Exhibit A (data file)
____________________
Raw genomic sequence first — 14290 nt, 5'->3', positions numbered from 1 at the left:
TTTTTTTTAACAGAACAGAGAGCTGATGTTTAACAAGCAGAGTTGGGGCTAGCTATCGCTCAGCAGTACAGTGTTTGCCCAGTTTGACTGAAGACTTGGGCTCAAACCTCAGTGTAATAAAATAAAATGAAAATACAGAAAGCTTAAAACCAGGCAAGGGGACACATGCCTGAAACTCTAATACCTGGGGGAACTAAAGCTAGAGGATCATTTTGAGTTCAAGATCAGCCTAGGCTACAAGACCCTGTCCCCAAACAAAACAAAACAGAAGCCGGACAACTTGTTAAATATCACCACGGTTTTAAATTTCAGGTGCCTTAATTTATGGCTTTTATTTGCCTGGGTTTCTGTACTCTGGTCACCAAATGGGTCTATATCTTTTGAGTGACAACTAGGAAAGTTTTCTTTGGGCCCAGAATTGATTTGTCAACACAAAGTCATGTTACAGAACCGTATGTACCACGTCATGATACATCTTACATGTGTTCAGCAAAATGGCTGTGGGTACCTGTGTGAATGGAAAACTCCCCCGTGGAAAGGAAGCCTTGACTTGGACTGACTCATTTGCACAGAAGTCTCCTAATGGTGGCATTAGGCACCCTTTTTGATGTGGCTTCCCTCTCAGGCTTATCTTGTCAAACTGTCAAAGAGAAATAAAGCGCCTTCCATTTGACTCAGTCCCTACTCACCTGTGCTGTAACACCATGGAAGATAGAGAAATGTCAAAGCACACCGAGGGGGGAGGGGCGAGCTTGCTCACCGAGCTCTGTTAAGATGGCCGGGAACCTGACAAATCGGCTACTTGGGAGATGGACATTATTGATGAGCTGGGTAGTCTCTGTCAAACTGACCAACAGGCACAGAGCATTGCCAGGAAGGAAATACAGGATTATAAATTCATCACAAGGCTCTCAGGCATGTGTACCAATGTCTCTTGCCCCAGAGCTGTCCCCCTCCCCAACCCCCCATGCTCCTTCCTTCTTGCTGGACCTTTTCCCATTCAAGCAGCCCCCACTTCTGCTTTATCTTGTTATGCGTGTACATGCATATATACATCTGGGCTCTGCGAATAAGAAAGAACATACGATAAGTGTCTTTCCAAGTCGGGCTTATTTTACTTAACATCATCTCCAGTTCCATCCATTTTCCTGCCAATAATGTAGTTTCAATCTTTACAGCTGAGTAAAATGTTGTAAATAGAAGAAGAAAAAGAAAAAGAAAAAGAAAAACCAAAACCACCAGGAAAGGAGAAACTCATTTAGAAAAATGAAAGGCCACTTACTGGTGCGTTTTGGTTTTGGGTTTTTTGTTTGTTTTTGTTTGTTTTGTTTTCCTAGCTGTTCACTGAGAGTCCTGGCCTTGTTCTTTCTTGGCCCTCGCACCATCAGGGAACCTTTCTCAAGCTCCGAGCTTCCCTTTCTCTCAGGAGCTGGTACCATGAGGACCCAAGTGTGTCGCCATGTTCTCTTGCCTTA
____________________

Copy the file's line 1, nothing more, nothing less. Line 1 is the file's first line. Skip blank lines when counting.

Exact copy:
Raw genomic sequence first — 14290 nt, 5'->3', positions numbered from 1 at the left: